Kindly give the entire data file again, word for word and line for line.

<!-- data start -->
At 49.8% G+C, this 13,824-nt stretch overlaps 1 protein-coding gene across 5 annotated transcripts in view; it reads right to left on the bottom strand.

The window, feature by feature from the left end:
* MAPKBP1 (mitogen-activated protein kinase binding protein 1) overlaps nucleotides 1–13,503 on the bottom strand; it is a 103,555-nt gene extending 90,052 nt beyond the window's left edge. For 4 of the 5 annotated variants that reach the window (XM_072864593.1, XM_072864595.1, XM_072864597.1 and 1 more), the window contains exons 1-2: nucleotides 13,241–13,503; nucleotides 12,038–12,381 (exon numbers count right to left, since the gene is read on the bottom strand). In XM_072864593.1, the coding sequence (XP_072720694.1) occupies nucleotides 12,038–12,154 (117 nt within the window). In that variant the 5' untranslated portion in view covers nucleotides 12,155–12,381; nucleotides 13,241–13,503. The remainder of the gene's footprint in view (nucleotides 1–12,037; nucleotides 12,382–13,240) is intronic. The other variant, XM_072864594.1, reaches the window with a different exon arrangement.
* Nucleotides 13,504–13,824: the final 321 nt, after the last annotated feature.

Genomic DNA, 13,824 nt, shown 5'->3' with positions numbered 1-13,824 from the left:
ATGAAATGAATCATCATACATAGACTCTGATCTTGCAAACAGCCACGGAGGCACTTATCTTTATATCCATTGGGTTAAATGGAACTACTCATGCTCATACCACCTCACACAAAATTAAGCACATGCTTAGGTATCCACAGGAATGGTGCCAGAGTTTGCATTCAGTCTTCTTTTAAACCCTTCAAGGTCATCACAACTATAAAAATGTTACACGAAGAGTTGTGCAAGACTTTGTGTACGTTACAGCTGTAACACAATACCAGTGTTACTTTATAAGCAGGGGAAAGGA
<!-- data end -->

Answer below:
At 49.8% G+C, this 13,824-nt stretch overlaps 1 protein-coding gene across 5 annotated transcripts in view; it reads right to left on the bottom strand.

The window, feature by feature from the left end:
* MAPKBP1 (mitogen-activated protein kinase binding protein 1) overlaps nucleotides 1–13,503 on the bottom strand; it is a 103,555-nt gene extending 90,052 nt beyond the window's left edge. For 4 of the 5 annotated variants that reach the window (XM_072864593.1, XM_072864595.1, XM_072864597.1 and 1 more), the window contains exons 1-2: nucleotides 13,241–13,503; nucleotides 12,038–12,381 (exon numbers count right to left, since the gene is read on the bottom strand). In XM_072864593.1, the coding sequence (XP_072720694.1) occupies nucleotides 12,038–12,154 (117 nt within the window). In that variant the 5' untranslated portion in view covers nucleotides 12,155–12,381; nucleotides 13,241–13,503. The remainder of the gene's footprint in view (nucleotides 1–12,037; nucleotides 12,382–13,240) is intronic. The other variant, XM_072864594.1, reaches the window with a different exon arrangement.
* Nucleotides 13,504–13,824: the final 321 nt, after the last annotated feature.

Genomic DNA, 13,824 nt, shown 5'->3' with positions numbered 1-13,824 from the left:
ATGAAATGAATCATCATACATAGACTCTGATCTTGCAAACAGCCACGGAGGCACTTATCTTTATATCCATTGGGTTAAATGGAACTACTCATGCTCATACCACCTCACACAAAATTAAGCACATGCTTAGGTATCCACAGGAATGGTGCCAGAGTTTGCATTCAGTCTTCTTTTAAACCCTTCAAGGTCATCACAACTATAAAAATGTTACACGAAGAGTTGTGCAAGACTTTGTGTACGTTACAGCTGTAACACAATACCAGTGTTACTTTATAAGCAGGGGAAAGGA